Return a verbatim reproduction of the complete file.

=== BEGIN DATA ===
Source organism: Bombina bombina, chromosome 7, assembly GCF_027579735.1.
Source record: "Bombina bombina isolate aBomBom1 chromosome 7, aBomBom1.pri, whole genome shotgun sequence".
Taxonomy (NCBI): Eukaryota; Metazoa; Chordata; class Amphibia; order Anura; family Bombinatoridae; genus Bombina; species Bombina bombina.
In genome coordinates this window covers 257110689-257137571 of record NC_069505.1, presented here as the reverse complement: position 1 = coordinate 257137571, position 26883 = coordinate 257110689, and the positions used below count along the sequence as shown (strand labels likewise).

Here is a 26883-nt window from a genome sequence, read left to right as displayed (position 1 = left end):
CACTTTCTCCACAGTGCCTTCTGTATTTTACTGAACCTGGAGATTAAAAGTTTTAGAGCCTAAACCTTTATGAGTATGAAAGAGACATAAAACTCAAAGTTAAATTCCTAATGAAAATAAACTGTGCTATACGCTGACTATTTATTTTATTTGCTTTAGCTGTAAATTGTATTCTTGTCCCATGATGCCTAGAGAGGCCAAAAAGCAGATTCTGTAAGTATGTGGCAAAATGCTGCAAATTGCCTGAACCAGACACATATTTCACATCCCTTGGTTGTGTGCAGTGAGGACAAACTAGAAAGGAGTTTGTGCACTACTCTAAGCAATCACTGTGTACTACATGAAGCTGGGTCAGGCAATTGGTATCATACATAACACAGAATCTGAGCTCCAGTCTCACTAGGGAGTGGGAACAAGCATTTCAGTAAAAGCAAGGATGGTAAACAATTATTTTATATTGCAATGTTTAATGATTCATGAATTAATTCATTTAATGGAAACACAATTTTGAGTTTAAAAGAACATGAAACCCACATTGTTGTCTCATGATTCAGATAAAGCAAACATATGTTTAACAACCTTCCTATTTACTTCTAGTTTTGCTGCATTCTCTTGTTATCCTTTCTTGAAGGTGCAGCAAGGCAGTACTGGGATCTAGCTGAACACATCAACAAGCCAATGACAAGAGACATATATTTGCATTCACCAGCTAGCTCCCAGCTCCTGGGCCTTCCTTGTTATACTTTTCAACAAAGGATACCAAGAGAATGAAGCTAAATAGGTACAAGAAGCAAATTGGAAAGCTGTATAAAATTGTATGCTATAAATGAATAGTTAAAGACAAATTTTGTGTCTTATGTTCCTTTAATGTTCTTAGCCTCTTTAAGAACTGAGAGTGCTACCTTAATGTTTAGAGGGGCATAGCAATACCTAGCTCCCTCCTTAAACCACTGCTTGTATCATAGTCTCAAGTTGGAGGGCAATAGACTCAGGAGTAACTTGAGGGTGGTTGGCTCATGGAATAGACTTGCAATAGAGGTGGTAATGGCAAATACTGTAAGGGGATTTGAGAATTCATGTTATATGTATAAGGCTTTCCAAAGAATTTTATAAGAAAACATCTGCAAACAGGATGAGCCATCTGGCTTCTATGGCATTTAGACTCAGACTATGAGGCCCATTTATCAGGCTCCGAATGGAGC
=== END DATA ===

Source organism: Bombina bombina, chromosome 7, assembly GCF_027579735.1.
Source record: "Bombina bombina isolate aBomBom1 chromosome 7, aBomBom1.pri, whole genome shotgun sequence".
Taxonomy (NCBI): Eukaryota; Metazoa; Chordata; class Amphibia; order Anura; family Bombinatoridae; genus Bombina; species Bombina bombina.
In genome coordinates this window covers 257110689-257137571 of record NC_069505.1, presented here as the reverse complement: position 1 = coordinate 257137571, position 26883 = coordinate 257110689, and the positions used below count along the sequence as shown (strand labels likewise).

Here is a 26883-nt window from a genome sequence, read left to right as displayed (position 1 = left end):
CACTTTCTCCACAGTGCCTTCTGTATTTTACTGAACCTGGAGATTAAAAGTTTTAGAGCCTAAACCTTTATGAGTATGAAAGAGACATAAAACTCAAAGTTAAATTCCTAATGAAAATAAACTGTGCTATACGCTGACTATTTATTTTATTTGCTTTAGCTGTAAATTGTATTCTTGTCCCATGATGCCTAGAGAGGCCAAAAAGCAGATTCTGTAAGTATGTGGCAAAATGCTGCAAATTGCCTGAACCAGACACATATTTCACATCCCTTGGTTGTGTGCAGTGAGGACAAACTAGAAAGGAGTTTGTGCACTACTCTAAGCAATCACTGTGTACTACATGAAGCTGGGTCAGGCAATTGGTATCATACATAACACAGAATCTGAGCTCCAGTCTCACTAGGGAGTGGGAACAAGCATTTCAGTAAAAGCAAGGATGGTAAACAATTATTTTATATTGCAATGTTTAATGATTCATGAATTAATTCATTTAATGGAAACACAATTTTGAGTTTAAAAGAACATGAAACCCACATTGTTGTCTCATGATTCAGATAAAGCAAACATATGTTTAACAACCTTCCTATTTACTTCTAGTTTTGCTGCATTCTCTTGTTATCCTTTCTTGAAGGTGCAGCAAGGCAGTACTGGGATCTAGCTGAACACATCAACAAGCCAATGACAAGAGACATATATTTGCATTCACCAGCTAGCTCCCAGCTCCTGGGCCTTCCTTGTTATACTTTTCAACAAAGGATACCAAGAGAATGAAGCTAAATAGGTACAAGAAGCAAATTGGAAAGCTGTATAAAATTGTATGCTATAAATGAATAGTTAAAGACAAATTTTGTGTCTTATGTTCCTTTAATGTTCTTAGCCTCTTTAAGAACTGAGAGTGCTACCTTAATGTTTAGAGGGGCATAGCAATACCTAGCTCCCTCCTTAAACCACTGCTTGTATCATAGTCTCAAGTTGGAGGGCAATAGACTCAGGAGTAACTTGAGGGTGGTTGGCTCATGGAATAGACTTGCAATAGAGGTGGTAATGGCAAATACTGTAAGGGGATTTGAGAATTCATGTTATATGTATAAGGCTTTCCAAAGAATTTTATAAGAAAACATCTGCAAACAGGATGAGCCATCTGGCTTCTATGGCATTTAGACTCAGACTATGAGGCCCATTTATCAGGCTCCGAATGGAGC